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When equal can mean unjust

By Peter Saunders - posted Monday, 15 July 2002

Australia has always prided itself on its sense of ‘fairness’; it is central to the national identity. But what does this widespread commitment to the notion of "giving people a fair go" really mean?

The hegemony of the Left

The ‘Left’ assumes that fairness means ‘egalitarianism’ – the forcible reallocation of money from one group of people to another by use of State power. They think that a ‘fair society’ is one where the distribution of income and wealth is made more equal through government tax and welfare policies.

In a recent article in the Melbourne Age Pamela Bone, its associate editor, described egalitarianism as "part of the great Australian tradition of the ‘fair go’" and she took me to task for asserting that egalitarianism belonged to a specifically left-wing political agenda. Seen through her eyes, economic equality is one of those principles we should all unquestioningly accept. Increased equality indicates a move towards a more decent, caring and civilised society, while any move in the opposite direction indicates a decline into barbarism and the dog-eat-dog society of ‘social injustice’.


This seems to have become the orthodox position in Australia. Even in the higher reaches of the public service bureaucracy in Canberra, there is now apparently an assumption that egalitarianism is one of those self-evident ‘good things’ that we no longer need to debate. How else can we explain the recent report from the Australian Bureau of Statistics (Measuring Australia’s Progress) which sees nothing contentious or political about defining ‘social progress’ as the achievement of greater income equality?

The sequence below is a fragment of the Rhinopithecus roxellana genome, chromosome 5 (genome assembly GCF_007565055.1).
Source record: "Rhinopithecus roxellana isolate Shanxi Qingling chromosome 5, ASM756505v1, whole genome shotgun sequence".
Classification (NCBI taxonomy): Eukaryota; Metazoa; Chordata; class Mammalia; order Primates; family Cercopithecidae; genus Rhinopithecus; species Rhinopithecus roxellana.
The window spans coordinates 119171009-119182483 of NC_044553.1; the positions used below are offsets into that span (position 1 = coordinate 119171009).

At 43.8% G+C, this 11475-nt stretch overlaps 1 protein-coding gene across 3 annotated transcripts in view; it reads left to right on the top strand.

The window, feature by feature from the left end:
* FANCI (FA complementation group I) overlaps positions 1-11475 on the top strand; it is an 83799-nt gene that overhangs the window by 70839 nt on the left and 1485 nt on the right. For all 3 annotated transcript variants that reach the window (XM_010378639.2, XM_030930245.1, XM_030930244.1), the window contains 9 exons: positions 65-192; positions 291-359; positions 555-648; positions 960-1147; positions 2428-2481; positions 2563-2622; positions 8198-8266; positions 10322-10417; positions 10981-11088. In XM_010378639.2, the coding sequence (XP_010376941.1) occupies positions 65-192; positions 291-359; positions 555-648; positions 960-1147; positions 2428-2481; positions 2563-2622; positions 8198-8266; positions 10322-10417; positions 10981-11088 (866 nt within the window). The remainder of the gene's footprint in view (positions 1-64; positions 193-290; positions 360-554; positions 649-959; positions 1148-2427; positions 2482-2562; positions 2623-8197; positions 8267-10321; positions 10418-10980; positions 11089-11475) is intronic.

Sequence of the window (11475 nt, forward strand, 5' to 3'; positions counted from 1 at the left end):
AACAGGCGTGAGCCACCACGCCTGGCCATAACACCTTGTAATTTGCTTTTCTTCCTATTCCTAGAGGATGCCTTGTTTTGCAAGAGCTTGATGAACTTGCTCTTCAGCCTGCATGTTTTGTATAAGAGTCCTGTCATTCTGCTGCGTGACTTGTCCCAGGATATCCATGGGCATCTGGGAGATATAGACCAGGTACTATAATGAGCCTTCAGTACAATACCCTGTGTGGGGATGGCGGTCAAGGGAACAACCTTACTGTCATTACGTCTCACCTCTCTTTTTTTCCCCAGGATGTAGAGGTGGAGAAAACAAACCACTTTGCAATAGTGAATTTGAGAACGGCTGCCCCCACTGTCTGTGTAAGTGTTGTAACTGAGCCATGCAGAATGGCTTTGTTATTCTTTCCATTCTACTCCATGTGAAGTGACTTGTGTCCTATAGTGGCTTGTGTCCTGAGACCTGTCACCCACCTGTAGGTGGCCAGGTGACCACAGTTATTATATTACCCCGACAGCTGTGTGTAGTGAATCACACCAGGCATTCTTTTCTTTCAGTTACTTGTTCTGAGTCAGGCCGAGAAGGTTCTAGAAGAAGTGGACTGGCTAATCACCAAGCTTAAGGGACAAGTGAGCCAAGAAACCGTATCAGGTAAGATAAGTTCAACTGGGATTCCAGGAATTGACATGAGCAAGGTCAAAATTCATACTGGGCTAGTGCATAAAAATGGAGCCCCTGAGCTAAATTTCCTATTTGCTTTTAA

This is an extraordinary assumption for a statutory body like the ABS to have made, for the idea of ‘fairness’ is essentially contestable. It need not equate with economic equality, for there are at least two other, equally plausible, interpretations of what ‘fairness’ and ‘social progress’ entail. Far from being obvious, the link between fairness and equality is highly tenuous.

Egalitarianism as fairness

The basic assumption of egalitarianism is that everybody is as good as everybody else. I don’t have to do anything to prove I am your equal, for Jack is as good as his master, even if Jack stays in bed all day and his master works all hours to build up some assets. It is this belief (which egalitarians suppose to be ‘moral’ and ‘ethical’) that lies behind the regular calls from bodies like ACOSS for those who earn higher incomes to pay more tax to help those who are worse off. Egalitarians don’t really care whether or not people have worked hard for their success, for their focus is on outcomes, not causes. What matters for egalitarians is the final distribution of rewards. An unequal society is an unfair society, regardless of what factors have led to the inequalities.

Equalisation of incomes and wealth is an article of faith in the western socialist political tradition. For most people on the left, such a policy needs no justification – it is a moral end in itself. Wide disparities between ‘rich’ and ‘poor’ are deemed to be ‘unjust’, and because socialist politics are about rectifying social injustice, it is felt that there is a compelling case for seizing resources from the first group and reallocating them to the second.